Cities as drivers of change: Better urban planning to prevent marine litter

The Marine litter got international attention when few hundred water experts gathered in St.Petersburg between 22–23 March to the Baltic Sea Days. HELCOM organized a roundtable on marine litter and how their Marine Liter Action Plan is implemented in regional level.

At the same time, the world celebrated the International Water Day that is about taking action to tackle the water crisis. In St. Petersburg, especially importance of the goal number 14 “the oceans goal” was stressed that seeks the conserve and sustainably use the oceans, seas and marine resources for sustainable development.

In the HELCOM´s roundtable, two water projects were presented: The Blastic and iWater – Integrated Storm Water Management project. They are both funded by the Interreg Central Baltic Programme and granted with the EU´s Strategy for the Baltic Sea Region´s Flagship status. The both projects have much in common – they want to create higher quality, cleaner and safer urban environment and increase urban sustainability.

Blastic project is a great way to bring up the detailed information how the litter ends up in water environments. The project demonstrates how plastic waste in urban areas finds its way to the Baltic Sea and becomes marine litter. This is exactly the kind of information that city planners would need when they plan more attractive cities and communication departments would need for awareness raising purposes targeted to citizens.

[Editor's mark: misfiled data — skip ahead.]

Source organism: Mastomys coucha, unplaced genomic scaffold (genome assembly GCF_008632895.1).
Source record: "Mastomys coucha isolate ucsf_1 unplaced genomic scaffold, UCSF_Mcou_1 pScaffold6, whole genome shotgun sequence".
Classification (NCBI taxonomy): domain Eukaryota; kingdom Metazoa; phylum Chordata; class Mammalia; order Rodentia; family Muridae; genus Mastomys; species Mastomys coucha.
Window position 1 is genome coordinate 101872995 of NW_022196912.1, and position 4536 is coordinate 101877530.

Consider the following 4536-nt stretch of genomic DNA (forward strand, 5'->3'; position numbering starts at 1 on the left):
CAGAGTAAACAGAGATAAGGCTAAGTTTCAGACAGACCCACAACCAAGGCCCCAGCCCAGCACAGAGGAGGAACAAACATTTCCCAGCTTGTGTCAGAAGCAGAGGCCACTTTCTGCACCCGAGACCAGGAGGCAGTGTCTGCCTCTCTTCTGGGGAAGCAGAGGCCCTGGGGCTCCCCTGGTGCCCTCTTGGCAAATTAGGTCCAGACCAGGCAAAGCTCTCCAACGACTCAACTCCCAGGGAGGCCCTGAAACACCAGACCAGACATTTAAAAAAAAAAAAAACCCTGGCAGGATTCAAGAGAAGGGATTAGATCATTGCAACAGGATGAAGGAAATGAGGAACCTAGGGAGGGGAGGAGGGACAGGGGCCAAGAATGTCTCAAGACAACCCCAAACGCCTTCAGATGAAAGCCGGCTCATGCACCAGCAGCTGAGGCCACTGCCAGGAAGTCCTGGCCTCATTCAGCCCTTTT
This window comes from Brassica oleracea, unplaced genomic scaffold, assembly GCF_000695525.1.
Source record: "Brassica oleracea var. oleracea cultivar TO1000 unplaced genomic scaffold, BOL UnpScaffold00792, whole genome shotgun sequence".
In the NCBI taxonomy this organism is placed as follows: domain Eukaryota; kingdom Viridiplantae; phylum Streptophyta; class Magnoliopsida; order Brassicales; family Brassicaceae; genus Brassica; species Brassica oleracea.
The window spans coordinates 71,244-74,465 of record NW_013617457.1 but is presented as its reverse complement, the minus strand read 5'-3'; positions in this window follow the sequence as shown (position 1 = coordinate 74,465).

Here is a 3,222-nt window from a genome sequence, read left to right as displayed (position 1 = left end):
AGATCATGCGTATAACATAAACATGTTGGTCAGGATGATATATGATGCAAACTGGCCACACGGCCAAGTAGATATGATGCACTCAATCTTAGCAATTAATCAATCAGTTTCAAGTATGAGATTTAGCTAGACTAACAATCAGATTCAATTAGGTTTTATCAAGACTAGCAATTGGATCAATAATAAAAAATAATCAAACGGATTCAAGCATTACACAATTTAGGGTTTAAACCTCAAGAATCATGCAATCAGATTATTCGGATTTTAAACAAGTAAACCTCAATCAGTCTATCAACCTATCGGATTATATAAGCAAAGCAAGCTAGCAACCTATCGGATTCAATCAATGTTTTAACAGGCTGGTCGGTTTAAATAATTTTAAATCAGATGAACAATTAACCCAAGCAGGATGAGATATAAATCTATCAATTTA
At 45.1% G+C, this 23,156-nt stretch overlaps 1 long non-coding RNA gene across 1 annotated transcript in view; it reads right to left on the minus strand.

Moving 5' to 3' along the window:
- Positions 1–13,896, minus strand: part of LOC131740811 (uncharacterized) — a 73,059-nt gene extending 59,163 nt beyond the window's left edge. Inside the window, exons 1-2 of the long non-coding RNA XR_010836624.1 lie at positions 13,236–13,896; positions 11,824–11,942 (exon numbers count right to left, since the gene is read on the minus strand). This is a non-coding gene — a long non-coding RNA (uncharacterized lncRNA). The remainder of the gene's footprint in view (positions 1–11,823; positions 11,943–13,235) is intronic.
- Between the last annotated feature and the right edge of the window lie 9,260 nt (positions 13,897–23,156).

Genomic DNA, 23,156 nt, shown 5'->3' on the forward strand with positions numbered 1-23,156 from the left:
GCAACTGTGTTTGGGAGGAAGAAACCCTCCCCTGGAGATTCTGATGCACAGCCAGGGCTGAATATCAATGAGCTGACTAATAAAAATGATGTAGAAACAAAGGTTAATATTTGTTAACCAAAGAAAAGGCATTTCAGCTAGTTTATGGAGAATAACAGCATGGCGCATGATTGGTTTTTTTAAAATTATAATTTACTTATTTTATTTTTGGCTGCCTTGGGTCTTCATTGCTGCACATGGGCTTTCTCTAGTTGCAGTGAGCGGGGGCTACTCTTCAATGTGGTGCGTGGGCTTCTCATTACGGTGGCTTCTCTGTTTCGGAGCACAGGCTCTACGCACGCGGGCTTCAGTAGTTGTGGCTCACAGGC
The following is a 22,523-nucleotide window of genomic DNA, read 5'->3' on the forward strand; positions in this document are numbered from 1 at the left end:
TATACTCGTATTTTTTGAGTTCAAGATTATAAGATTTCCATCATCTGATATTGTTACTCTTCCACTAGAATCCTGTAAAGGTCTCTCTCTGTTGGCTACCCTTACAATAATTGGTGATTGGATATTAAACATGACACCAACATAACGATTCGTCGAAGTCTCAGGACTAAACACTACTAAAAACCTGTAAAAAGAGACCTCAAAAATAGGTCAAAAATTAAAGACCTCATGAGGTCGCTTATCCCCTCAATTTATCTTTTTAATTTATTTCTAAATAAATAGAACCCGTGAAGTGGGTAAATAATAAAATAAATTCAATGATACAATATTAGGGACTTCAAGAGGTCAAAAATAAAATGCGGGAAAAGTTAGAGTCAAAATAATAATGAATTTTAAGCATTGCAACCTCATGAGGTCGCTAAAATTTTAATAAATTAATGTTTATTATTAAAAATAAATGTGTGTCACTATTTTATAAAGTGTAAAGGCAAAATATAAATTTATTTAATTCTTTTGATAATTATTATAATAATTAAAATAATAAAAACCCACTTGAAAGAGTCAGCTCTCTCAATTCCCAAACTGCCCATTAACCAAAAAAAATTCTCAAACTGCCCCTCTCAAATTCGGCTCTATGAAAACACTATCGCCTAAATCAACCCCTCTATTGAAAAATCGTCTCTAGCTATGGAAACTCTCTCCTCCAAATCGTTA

In the iWater, seven Central Baltic cities together with Aalto University and Union of the Baltic Cites, Sustainable Cities Commission, develop integrated storm water plans to these cities using holistic approach and green infrastructure to meet the increasing flooding and heavy rainfalls.

Marine litter and storm waters are closely linked – almost 80 percent of the marine litter is land-based. Therefore, it is important to point out that littering is an issue in the water areas but also inland matter due to inadequate waste logistics.

When we break the cause that is leading to littering we notice urban planning has a big role in preventing the littering. The challenge is the human behavior – how we plan, create and use our environment. As stated short – by better urban planning, we decrease the amount of litter flowing into the seas, oceans and other water bodies. Therefore, cities are the drivers of the change in collaboration with the NGOs, states and other institutions.

Photo collage: Baltic Sea Days in St.Peterburg explored the current maritime litter status

There is also a fruitful political will in EU level, since, among others, the current Commissioner for Environment, Maritime Affairs and Fisheries Karmenu Vella is personally interested in the topic. Almost a year ago, City of Turku hosted the EU´s largest Conference on Maritime policies European Maritime Day Conference, where the Commissioner Karmenu Vella highlighted the marine litter problem and he has been actively promoting the topic.

The borders in the sea are artificial. We should change our minds from sectorial thinking to more holistic approach when dealing with the environment and climate change adaptation.

See video by Lauri Tujula: Clean Beach Litter free Baltic Sea 2016:


Communications Coordinator

Union of the Baltic Cities, Sustainable Cities Commission

Anna Kotaviita has around 10 year of experience in variouscommunication tasks. She works with the sustainable matters in the Union of the Baltic Cities, Sustainable Cities Commission as communication coordinator. Anna can´t think the life without sea – she has grown in the archipelago, and she thinks that the clean water is also a human right question.